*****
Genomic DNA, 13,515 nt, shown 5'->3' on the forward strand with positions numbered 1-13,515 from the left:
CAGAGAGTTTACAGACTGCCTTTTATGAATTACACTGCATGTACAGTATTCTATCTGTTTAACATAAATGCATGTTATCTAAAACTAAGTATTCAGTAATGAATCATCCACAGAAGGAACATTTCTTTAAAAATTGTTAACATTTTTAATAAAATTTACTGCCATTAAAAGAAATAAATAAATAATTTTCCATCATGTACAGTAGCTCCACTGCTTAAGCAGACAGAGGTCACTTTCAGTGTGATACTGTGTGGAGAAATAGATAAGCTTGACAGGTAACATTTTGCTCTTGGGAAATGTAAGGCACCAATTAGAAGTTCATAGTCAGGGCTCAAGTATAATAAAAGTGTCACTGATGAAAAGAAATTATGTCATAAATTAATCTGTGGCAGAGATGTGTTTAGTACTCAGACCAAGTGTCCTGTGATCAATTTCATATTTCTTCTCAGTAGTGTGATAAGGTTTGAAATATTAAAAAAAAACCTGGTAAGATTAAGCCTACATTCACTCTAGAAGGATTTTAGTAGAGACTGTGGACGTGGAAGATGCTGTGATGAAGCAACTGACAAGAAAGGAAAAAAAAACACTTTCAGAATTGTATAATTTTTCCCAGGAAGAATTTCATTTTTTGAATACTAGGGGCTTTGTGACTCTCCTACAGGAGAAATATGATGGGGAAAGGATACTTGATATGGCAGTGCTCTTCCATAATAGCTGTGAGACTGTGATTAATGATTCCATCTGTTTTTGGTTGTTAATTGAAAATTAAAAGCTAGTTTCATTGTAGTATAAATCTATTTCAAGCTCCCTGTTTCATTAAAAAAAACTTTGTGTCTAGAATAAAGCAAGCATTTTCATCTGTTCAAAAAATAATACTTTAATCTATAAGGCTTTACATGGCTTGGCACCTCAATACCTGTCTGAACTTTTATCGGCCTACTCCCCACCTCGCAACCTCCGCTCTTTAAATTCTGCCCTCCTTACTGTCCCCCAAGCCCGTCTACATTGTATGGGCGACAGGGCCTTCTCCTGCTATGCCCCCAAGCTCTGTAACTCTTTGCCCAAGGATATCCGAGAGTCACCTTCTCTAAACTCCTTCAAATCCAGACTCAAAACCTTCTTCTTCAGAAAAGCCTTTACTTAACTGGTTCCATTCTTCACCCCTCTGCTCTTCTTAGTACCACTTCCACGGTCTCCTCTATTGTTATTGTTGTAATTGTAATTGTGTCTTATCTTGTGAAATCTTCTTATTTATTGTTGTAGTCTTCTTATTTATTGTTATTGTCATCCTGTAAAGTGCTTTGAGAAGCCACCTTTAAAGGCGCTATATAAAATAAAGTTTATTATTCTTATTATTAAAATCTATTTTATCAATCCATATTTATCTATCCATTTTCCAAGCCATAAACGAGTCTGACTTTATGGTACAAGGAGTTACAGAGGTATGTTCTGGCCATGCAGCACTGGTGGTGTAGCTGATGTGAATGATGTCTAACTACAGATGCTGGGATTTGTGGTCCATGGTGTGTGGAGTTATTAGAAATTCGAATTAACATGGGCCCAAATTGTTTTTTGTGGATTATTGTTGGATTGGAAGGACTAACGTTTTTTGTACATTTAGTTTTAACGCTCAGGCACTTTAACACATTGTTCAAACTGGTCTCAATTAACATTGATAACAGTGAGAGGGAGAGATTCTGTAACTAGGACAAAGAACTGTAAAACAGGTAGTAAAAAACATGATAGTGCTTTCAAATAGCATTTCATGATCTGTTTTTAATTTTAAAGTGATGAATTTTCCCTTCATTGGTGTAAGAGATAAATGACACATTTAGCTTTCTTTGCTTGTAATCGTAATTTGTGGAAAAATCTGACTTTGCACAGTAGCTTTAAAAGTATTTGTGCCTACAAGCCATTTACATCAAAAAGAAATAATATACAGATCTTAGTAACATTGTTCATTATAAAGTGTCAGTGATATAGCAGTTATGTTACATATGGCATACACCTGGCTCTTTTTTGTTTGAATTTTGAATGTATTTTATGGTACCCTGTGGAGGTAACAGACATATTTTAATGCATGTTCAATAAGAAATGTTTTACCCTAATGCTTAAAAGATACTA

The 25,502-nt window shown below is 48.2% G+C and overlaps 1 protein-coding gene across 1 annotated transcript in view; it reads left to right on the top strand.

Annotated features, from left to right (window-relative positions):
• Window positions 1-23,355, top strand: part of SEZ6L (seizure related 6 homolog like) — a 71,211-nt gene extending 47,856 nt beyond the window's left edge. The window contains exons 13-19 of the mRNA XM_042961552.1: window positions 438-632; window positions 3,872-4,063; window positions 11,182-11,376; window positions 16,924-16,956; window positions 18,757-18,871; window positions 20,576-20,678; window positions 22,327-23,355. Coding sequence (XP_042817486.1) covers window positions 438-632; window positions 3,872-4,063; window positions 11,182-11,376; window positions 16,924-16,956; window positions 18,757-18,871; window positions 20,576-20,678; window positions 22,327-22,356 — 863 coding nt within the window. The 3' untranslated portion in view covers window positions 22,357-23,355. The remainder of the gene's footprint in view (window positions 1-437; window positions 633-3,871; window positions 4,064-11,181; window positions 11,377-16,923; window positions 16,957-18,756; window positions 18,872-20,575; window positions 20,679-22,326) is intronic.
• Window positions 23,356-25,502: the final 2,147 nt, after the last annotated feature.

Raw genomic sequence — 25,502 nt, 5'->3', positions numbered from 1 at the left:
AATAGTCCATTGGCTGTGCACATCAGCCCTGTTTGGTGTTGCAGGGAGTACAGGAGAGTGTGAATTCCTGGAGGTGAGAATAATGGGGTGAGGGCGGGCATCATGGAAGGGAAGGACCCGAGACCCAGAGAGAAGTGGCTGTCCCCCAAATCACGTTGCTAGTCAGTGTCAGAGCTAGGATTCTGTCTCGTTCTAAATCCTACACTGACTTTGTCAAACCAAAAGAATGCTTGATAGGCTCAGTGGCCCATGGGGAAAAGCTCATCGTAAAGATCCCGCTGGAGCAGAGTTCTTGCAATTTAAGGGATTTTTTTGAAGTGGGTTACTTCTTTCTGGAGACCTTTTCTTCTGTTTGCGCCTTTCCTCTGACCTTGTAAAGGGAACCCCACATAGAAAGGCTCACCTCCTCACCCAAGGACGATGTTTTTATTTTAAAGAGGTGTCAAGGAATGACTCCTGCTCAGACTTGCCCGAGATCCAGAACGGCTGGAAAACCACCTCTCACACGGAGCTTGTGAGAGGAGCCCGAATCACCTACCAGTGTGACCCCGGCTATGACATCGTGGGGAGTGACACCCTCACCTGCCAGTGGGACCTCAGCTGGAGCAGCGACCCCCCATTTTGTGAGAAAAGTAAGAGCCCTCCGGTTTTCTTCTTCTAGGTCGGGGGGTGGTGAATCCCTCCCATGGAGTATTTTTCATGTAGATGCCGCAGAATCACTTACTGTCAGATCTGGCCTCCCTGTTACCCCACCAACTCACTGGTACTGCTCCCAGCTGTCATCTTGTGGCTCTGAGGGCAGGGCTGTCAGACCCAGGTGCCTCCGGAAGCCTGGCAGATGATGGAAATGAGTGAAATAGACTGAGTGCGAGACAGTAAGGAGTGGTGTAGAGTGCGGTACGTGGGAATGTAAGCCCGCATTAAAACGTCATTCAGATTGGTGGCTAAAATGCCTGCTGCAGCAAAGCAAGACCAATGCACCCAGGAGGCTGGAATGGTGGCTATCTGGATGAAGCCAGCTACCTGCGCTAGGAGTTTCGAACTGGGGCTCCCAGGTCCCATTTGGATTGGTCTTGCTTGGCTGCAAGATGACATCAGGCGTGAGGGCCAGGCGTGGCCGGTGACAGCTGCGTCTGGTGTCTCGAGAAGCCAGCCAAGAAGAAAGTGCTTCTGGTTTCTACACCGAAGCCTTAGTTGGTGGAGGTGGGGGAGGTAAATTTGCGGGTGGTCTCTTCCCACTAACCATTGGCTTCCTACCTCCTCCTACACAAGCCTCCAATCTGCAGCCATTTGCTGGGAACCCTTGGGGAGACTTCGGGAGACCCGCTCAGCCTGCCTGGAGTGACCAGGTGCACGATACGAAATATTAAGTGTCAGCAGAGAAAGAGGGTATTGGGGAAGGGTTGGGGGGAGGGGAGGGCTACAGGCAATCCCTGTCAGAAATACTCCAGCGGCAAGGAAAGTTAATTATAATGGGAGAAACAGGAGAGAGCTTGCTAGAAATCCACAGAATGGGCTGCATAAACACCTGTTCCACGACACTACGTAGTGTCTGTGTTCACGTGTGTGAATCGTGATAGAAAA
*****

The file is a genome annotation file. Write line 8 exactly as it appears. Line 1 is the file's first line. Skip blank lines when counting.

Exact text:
AATAGTCCATTGGCTGTGCACATCAGCCCTGTTTGGTGTTGCAGGGAGTACAGGAGAGTGTGAATTCCTGGAGGTGAGAATAATGGGGTGAGGGCGGGCATCATGGAAGGGAAGGACCCGAGACCCAGAGAGAAGTGGCTGTCCCCCAAATCACGTTGCTAGTCAGTGTCAGAGCTAGGATTCTGTCTCGTTCTAAATCCTACACTGACTTTGTCAAACCAAAAGAATGCTTGATAGGCTCAGTGGCCCATGGGGAAAAGCTCATCGTAAAGATCCCGCTGGAGCAGAGTTCTTGCAATTTAAGGGATTTTTTTGAAGTGGGTTACTTCTTTCTGGAGACCTTTTCTTCTGTTTGCGCCTTTCCTCTGACCTTGTAAAGGGAACCCCACATAGAAAGGCTCACCTCCTCACCCAAGGACGATGTTTTTATTTTAAAGAGGTGTCAAGGAATGACTCCTGCTCAGACTTGCCCGAGATCCAGAACGGCTGGAAAACCACCTCTCACACGGAGCTTGTGAGAGGAGCCCGAATCACCTACCAGTGTGACCCCGGCTATGACATCGTGGGGAGTGACACCCTCACCTGCCAGTGGGACCTCAGCTGGAGCAGCGACCCCCCATTTTGTGAGAAAAGTAAGAGCCCTCCGGTTTTCTTCTTCTAGGTCGGGGGGTGGTGAATCCCTCCCATGGAGTATTTTTCATGTAGATGCCGCAGAATCACTTACTGTCAGATCTGGCCTCCCTGTTACCCCACCAACTCACTGGTACTGCTCCCAGCTGTCATCTTGTGGCTCTGAGGGCAGGGCTGTCAGACCCAGGTGCCTCCGGAAGCCTGGCAGATGATGGAAATGAGTGAAATAGACTGAGTGCGAGACAGTAAGGAGTGGTGTAGAGTGCGGTACGTGGGAATGTAAGCCCGCATTAAAACGTCATTCAGATTGGTGGCTAAAATGCCTGCTGCAGCAAAGCAAGACCAATGCACCCAGGAGGCTGGAATGGTGGCTATCTGGATGAAGCCAGCTACCTGCGCTAGGAGTTTCGAACTGGGGCTCCCAGGTCCCATTTGGATTGGTCTTGCTTGGCTGCAAGATGACATCAGGCGTGAGGGCCAGGCGTGGCCGGTGACAGCTGCGTCTGGTGTCTCGAGAAGCCAGCCAAGAAGAAAGTGCTTCTGGTTTCTACACCGAAGCCTTAGTTGGTGGAGGTGGGGGAGGTAAATTTGCGGGTGGTCTCTTCCCACTAACCATTGGCTTCCTACCTCCTCCTACACAAGCCTCCAATCTGCAGCCATTTGCTGGGAACCCTTGGGGAGACTTCGGGAGACCCGCTCAGCCTGCCTGGAGTGACCAGGTGCACGATACGAAATATTAAGTGTCAGCAGAGAAAGAGGGTATTGGGGAAGGGTTGGGGGGAGGGGAGGGCTACAGGCAATCCCTGTCAGAAATACTCCAGCGGCAAGGAAAGTTAATTATAATGGGAGAAACAGGAGAGAGCTTGCTAGAAATCCACAGAATGGGCTGCATAAACACCTGTTCCACGACACTACGTAGTGTCTGTGTTCACGTGTGTGAATCGTGATAGAAAA